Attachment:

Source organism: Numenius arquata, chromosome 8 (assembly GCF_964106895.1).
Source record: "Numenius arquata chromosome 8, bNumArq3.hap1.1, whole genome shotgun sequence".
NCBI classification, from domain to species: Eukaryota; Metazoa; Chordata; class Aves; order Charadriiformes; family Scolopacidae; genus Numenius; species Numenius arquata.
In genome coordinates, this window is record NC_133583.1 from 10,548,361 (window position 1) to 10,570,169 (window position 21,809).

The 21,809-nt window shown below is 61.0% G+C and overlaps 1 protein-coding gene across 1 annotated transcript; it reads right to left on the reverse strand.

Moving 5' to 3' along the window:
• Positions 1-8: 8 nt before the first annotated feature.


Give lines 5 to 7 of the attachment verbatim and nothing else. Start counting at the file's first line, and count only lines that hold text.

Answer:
The 21,809-nt window shown below is 61.0% G+C and overlaps 1 protein-coding gene across 1 annotated transcript; it reads right to left on the reverse strand.

Moving 5' to 3' along the window:
• Positions 1-8: 8 nt before the first annotated feature.